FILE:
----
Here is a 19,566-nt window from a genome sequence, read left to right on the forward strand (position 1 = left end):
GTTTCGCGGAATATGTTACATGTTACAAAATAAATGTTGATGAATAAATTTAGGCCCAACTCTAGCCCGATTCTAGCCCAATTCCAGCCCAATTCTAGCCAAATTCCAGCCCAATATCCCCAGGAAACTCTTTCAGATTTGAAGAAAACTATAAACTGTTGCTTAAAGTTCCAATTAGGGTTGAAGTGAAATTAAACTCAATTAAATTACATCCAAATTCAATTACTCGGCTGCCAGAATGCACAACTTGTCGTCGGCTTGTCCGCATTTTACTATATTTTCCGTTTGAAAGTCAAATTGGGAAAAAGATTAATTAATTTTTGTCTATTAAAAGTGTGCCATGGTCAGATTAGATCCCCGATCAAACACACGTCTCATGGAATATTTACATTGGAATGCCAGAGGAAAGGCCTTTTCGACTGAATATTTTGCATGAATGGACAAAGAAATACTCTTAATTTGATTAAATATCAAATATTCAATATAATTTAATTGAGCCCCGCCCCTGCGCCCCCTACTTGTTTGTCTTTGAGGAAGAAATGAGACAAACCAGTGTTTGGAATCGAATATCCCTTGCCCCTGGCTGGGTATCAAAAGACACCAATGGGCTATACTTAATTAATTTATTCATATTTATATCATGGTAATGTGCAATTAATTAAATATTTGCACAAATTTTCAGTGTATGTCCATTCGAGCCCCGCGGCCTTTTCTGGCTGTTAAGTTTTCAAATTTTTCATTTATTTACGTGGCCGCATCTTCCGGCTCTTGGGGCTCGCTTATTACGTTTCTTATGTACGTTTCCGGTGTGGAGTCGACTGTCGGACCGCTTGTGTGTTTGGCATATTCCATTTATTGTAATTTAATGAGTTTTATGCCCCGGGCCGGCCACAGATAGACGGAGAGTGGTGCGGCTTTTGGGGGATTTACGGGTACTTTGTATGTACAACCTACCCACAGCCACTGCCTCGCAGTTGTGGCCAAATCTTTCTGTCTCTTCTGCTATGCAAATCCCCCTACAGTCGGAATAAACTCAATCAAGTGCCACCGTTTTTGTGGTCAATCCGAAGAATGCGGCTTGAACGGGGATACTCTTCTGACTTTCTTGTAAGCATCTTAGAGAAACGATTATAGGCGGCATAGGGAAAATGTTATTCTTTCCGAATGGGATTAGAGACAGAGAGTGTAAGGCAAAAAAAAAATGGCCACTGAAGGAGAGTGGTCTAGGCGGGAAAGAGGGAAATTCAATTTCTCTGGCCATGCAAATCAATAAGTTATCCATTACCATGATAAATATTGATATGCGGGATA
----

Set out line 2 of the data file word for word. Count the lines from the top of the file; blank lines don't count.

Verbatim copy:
GTTTCGCGGAATATGTTACATGTTACAAAATAAATGTTGATGAATAAATTTAGGCCCAACTCTAGCCCGATTCTAGCCCAATTCCAGCCCAATTCTAGCCAAATTCCAGCCCAATATCCCCAGGAAACTCTTTCAGATTTGAAGAAAACTATAAACTGTTGCTTAAAGTTCCAATTAGGGTTGAAGTGAAATTAAACTCAATTAAATTACATCCAAATTCAATTACTCGGCTGCCAGAATGCACAACTTGTCGTCGGCTTGTCCGCATTTTACTATATTTTCCGTTTGAAAGTCAAATTGGGAAAAAGATTAATTAATTTTTGTCTATTAAAAGTGTGCCATGGTCAGATTAGATCCCCGATCAAACACACGTCTCATGGAATATTTACATTGGAATGCCAGAGGAAAGGCCTTTTCGACTGAATATTTTGCATGAATGGACAAAGAAATACTCTTAATTTGATTAAATATCAAATATTCAATATAATTTAATTGAGCCCCGCCCCTGCGCCCCCTACTTGTTTGTCTTTGAGGAAGAAATGAGACAAACCAGTGTTTGGAATCGAATATCCCTTGCCCCTGGCTGGGTATCAAAAGACACCAATGGGCTATACTTAATTAATTTATTCATATTTATATCATGGTAATGTGCAATTAATTAAATATTTGCACAAATTTTCAGTGTATGTCCATTCGAGCCCCGCGGCCTTTTCTGGCTGTTAAGTTTTCAAATTTTTCATTTATTTACGTGGCCGCATCTTCCGGCTCTTGGGGCTCGCTTATTACGTTTCTTATGTACGTTTCCGGTGTGGAGTCGACTGTCGGACCGCTTGTGTGTTTGGCATATTCCATTTATTGTAATTTAATGAGTTTTATGCCCCGGGCCGGCCACAGATAGACGGAGAGTGGTGCGGCTTTTGGGGGATTTACGGGTACTTTGTATGTACAACCTACCCACAGCCACTGCCTCGCAGTTGTGGCCAAATCTTTCTGTCTCTTCTGCTATGCAAATCCCCCTACAGTCGGAATAAACTCAATCAAGTGCCACCGTTTTTGTGGTCAATCCGAAGAATGCGGCTTGAACGGGGATACTCTTCTGACTTTCTTGTAAGCATCTTAGAGAAACGATTATAGGCGGCATAGGGAAAATGTTATTCTTTCCGAATGGGATTAGAGACAGAGAGTGTAAGGCAAAAAAAAAATGGCCACTGAAGGAGAGTGGTCTAGGCGGGAAAGAGGGAAATTCAATTTCTCTGGCCATGCAAATCAATAAGTTATCCATTACCATGATAAATATTGATATGCGGGATA